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Bishop Conti: ‘I have a hard act to follow’


THE Pope has appointed Mario Conti, the Bishop of Aberdeen, to succeed the late Cardinal Thomas Winning as the new Archbishop of Glasgow.A simultaneous announcement took place yesterday in Rome and Glasgow where Bishop Conti, the favoured candidate, described his appointment as "a great honour".The archbishop-elect said his principal priority was to encourage the Catholic faith in an age that has become increasingly secular, marked by a rapid fall in church attendance and vocations to the priesthood. He also promised to continue to speak out against injustice and immorality but in a manner less abrasive than his predecessor. A member of the Catholic Bishops’ Joint Committee for Bio-Ethics, Conti has already argued against the concept of human cloning and existing embryonic stem cell research. He was a firm supporter of the late cardinal’s campaign to retain Section 28, the clause prohibiting the promotion of homosexuality in schools, which was repealed by the Scottish parliament two years ago. At a press conference in the offices of the Glasgow Archdiocese, the archbishop-elect said: "It is a great honour to be nominated Archbishop of Glasgow. I accept the challenge confident of the support of the clergy and the welcome of the faithful of the archdiocese. Together, we will strive to make the Kingdom of God an ever greater reality." He admitted that Cardinal Winning, who died of a heart attack in June last year, was a "hard act to follow" but he would do his best. "The style will be somewhat different but I hope I will not lack the courage when it’s necessary to speak out and say what needs to be said and what people expect us to say." He insisted the Church had a great deal of clarity and wisdom to offer the world. And he also hoped to foster stronger ecumenical relations between Catholics and Protestants, in a city still tarred by sectarianism. The fact that he has little interest in football and is unlikely to attend Parkhead, where Cardinal Winning was a Celtic season ticket holder, will be viewed by some ecumenists as an obvious advantage. "I come as an innocent from Aberdeen," he said. In many ways, the new archbishop is viewed as more urbane and sophisticated than his predecessor, happier at a classical concert or an art gallery opening than a sports event. He will be formally installed as the new archbishop at a ceremony at St Andrew’s Cathedral on 22 February and will travel to Rome in June to receive from the Pope a Pallium, a small woollen garment and symbol of a Metropolitan Archbishop.   At the age of 67, Bishop Conti comes to his new post after almost 25 years’ experience as the Bishop of Aberdeen. Where he previously administered over a rural diocese with 57 priests, he must now take responsibility for an urban diocese with almost 300 priests.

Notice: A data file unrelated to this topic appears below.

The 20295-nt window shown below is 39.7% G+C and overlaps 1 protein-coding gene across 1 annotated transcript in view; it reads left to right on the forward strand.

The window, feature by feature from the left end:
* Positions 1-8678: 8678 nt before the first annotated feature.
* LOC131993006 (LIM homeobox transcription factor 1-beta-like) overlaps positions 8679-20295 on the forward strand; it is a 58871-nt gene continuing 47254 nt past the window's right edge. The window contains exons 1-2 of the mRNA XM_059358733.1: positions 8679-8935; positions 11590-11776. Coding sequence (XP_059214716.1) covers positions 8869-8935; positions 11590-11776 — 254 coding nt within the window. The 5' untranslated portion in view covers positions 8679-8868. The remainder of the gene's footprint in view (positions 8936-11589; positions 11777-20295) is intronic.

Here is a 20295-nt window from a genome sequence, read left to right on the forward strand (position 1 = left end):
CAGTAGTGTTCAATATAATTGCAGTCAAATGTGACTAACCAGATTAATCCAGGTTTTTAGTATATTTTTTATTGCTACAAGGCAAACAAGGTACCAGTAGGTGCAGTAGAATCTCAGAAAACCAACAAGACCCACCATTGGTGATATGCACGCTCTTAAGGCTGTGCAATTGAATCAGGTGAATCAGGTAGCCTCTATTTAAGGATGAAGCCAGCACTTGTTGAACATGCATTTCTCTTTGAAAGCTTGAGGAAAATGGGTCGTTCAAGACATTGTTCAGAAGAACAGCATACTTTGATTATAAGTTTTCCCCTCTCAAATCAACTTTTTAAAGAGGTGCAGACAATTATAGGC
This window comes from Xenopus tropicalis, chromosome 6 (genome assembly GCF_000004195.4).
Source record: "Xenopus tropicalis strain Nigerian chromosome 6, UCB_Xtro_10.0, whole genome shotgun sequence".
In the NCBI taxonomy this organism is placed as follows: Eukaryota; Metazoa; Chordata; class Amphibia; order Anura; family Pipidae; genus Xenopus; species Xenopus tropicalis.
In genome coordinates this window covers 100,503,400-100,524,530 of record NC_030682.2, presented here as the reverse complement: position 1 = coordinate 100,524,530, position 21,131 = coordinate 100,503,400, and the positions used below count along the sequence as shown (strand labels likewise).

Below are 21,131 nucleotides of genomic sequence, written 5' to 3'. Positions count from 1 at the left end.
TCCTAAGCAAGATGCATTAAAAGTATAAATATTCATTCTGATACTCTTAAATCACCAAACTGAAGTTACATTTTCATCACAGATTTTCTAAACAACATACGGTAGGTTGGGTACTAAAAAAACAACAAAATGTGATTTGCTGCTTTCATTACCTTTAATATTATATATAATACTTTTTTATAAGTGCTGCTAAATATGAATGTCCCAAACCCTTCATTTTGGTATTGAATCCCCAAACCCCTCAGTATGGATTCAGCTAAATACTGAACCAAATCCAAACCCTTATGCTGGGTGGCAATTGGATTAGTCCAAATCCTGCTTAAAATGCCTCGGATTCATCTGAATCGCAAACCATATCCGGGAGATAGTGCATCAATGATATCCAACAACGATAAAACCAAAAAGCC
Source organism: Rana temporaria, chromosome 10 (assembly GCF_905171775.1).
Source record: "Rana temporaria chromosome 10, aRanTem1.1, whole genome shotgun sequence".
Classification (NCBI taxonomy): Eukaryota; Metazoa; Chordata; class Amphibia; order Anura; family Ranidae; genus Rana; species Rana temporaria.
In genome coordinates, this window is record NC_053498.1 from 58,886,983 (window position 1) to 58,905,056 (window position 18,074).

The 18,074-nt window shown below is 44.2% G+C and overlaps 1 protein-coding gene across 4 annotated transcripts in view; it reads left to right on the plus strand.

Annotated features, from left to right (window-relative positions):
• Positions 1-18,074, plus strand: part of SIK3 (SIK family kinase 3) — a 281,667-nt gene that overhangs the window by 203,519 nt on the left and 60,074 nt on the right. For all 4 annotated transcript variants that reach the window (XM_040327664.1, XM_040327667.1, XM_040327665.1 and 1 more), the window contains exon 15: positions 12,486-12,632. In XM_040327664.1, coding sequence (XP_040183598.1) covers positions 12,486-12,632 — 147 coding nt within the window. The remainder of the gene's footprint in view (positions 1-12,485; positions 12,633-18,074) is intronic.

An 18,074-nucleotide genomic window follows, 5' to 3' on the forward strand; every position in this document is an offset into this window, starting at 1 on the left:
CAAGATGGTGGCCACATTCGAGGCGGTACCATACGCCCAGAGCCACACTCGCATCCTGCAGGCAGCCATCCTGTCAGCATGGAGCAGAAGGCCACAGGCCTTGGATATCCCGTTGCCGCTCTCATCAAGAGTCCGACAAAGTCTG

The Rev Tom McIntyre, the convener of the Church of Scotland’s ecumenical relations committee, praised the archbishop-elect’s "commitment warmth and enthusiasm".

Copyright of Stephen Mc Ginty of The Scotsman